Lake Country Cloth Culture

I popped in briefly to my local art gallery tonight. Even though I spent a year working in Kelowna’s largest art gallery, there were only a few faces I recognized at this smaller event. To me, this is one of the best features of the art world. It’s a small community. Except when it’s not.

I attended tonight out of curiosity to see how a smaller, local gallery handles an opening, and I was impressed. It appeared to me that they solicited a decent turnout, and they offered an array of finger food that easily equalled the selections at my former gallery. I had a nice chat with gallery manager, Petrina, who remembered that I had left my former job and asked me about my current life — full-time writer for two more weeks then back to part-time writer, part-time employee collecting paychecks. I thought it was classy that she would ask after me even when she was hosting an opening. She made me immediately glad I had decided to come.

The exhibit that opened is called Cloth Culture, and features, “Six contemporary artists [who] explore the tactic emotional and experiential resonance achieved through the active labor of material production and bodily awareness.” Reading the invitation to the event over Facebook, I gathered that the exhibits would feature cloth in some fashion (pun intended). I wanted to see for myself how the artists would handle their medium in order to achieve their message.

Even though my visit was brief, I came away intrigued. Creativity always has that effect on my brain. The exhibits were varied, some binding garments fashioned into bolts of cloth together in imitation of various recognizable objects, others more abstract in intention.

My personal favourite was the simplicity of the long suspended swath of fabric (linen, possibly?) which had been painted in bold strokes with fluid black smears of paint then draped from ceiling to floor along one wall. I also appreciated the weave of wool, as well as the crinkled design of ribbon and bow-embellished paper. That one had so much texture and variance built into its construction that I had to study it in detail for several minutes before getting any sense of what I was observing. For instance, I first missed the chocolate liquors which had been inserted into the pattern of the work. I also took awhile to see the ivory sewing pins fastening the art to the preserved tree branch from which it hung.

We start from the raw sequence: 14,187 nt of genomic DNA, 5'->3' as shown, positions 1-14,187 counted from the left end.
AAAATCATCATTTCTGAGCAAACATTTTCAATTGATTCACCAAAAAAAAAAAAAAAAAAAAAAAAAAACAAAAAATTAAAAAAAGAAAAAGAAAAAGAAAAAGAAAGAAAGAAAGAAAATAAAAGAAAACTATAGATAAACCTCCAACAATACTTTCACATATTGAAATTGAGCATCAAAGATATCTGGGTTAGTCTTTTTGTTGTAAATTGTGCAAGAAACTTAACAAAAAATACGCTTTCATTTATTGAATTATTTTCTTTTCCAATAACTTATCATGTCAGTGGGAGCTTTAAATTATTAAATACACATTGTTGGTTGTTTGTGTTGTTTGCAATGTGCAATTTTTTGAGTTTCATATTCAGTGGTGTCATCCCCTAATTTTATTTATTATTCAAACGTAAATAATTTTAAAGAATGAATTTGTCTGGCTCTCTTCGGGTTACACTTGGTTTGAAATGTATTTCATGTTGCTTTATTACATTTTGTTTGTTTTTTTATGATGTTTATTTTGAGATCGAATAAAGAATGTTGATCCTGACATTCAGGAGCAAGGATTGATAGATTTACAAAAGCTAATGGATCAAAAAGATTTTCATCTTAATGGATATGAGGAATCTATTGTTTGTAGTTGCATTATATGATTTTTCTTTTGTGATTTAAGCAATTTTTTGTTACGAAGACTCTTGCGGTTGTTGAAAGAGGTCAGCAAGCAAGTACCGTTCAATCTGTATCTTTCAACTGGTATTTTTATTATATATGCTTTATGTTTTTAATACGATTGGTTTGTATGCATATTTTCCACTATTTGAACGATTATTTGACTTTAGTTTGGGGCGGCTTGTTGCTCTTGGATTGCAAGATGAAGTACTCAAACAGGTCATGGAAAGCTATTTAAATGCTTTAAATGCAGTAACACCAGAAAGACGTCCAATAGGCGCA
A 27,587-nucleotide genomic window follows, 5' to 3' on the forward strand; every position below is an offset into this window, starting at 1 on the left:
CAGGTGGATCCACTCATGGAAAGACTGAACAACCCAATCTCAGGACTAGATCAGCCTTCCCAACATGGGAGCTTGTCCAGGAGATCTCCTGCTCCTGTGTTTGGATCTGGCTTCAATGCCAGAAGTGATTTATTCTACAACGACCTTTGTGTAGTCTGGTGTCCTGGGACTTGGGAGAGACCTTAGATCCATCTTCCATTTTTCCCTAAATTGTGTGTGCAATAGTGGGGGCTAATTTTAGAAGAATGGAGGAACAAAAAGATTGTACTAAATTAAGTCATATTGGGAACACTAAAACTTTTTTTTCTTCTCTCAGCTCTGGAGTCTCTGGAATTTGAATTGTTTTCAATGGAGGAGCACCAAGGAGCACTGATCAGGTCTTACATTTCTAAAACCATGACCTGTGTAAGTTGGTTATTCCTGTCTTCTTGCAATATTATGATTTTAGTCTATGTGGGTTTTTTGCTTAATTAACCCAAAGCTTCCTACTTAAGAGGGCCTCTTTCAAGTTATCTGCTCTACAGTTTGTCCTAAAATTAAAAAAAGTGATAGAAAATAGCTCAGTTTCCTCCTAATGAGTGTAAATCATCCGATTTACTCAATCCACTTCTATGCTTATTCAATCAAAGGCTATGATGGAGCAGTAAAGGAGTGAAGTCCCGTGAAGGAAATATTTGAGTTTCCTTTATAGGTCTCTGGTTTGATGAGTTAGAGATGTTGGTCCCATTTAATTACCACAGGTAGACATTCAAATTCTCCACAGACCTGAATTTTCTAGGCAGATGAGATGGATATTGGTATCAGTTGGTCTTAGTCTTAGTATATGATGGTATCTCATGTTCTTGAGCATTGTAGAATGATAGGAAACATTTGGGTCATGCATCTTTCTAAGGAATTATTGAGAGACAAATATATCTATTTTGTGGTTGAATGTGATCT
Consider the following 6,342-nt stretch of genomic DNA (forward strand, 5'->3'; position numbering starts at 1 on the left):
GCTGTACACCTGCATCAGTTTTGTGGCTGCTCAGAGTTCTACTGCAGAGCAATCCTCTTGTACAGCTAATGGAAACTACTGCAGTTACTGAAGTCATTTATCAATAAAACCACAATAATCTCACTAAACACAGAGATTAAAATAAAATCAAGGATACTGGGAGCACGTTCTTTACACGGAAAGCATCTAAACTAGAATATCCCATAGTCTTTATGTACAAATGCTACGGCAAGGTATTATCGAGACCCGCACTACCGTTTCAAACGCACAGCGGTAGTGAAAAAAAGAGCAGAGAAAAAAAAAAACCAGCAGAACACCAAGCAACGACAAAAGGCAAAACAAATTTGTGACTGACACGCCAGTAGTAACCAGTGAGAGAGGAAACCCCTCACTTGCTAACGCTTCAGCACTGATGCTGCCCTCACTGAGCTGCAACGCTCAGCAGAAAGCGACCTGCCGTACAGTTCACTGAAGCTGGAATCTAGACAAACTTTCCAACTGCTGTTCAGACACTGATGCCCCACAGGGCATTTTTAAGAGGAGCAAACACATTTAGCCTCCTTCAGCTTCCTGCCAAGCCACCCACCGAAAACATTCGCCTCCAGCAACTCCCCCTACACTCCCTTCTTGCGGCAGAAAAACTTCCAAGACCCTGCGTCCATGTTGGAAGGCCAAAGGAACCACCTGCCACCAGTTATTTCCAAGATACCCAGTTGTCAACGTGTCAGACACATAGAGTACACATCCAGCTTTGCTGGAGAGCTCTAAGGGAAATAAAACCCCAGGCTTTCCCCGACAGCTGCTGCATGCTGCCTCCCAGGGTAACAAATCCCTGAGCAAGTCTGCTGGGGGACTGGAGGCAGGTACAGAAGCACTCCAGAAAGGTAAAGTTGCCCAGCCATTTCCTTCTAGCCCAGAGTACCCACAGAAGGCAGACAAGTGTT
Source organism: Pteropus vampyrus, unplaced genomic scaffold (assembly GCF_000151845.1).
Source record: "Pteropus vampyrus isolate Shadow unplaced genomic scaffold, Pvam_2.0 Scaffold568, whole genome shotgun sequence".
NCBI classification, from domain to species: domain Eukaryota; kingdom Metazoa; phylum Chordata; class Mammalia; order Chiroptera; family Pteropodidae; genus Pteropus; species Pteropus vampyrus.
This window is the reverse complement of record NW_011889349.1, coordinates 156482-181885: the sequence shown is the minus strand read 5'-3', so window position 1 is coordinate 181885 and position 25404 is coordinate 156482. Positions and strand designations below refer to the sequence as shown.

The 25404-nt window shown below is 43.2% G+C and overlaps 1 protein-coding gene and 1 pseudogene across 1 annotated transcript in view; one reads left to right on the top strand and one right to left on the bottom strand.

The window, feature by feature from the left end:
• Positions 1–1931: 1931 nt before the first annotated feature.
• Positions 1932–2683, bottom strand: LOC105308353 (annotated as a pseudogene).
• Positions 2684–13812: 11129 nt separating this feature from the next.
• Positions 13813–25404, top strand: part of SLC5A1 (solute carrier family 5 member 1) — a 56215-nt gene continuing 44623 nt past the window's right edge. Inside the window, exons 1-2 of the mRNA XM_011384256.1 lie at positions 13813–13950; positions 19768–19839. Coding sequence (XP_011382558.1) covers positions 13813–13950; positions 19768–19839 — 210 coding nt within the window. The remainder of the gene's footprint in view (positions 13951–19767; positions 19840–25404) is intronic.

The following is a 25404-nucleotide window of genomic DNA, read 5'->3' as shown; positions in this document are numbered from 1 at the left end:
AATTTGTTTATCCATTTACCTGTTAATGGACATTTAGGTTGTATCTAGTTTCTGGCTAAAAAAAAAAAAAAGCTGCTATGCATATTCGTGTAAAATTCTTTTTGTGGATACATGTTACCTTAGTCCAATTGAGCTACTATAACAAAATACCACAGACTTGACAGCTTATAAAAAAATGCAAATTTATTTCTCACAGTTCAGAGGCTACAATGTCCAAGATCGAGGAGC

I’ve spent my week anchored to my computer screen building word counts and story scenarios and character complications. I am rushing towards the completion of the fourth novel I’ve written this year, which leaves me well within range of drafting five novels in this twelve month period. It also leaves me with brain bleed, and a serious need for a break, for a change of venue, for a refresh button so I might cement the last two scenes I have yet to write for this novel. This is another reason I popped into Lake Country Art Gallery tonight.

What I got for my trouble was a sausage roll hors d’oeuvre, a brief but pleasant reconnection with real human beings I am not related to and have not crafted from the recesses of my mind, and best of all, sparks for my imagination.

I don’t know if I left the gallery thinking about the relationship of working with cloth to attain body awareness. That was there, but for me, that was a background note. Instead, I left thinking about the impressive way some people have of taking simple, basic materials and re-imagining them into art objects which make a statement. I left thinking about the way art has of creating differing impressions on the psyches of each individual who views them, and about the beauty of transmitting meaning and inspiration in such a fluid fashion. I left thinking about how art works in simplicity and intricate detail with equal power.

Hanging in the window at the gallery is a large cloth hand. From inside the gallery, this was simply suspended fabric which mimicked the flimsy material of a woman’s glove. From the other side, though, when the light from the gallery shone through the material, a shadow world could be seen. Inside the glove was a world of intricate detail which I won’t describe — I’ll leave that for you to discover on your own.

After studying those shadows, I left. I’m a writer, not an artist, and when I feel inspired, words are my medium of expression. When I slipped out the door, though, I left reminded that in order to really see, you have to take time to truly look. A surface, cursory glance is only stage one in the experiences of life, and of art.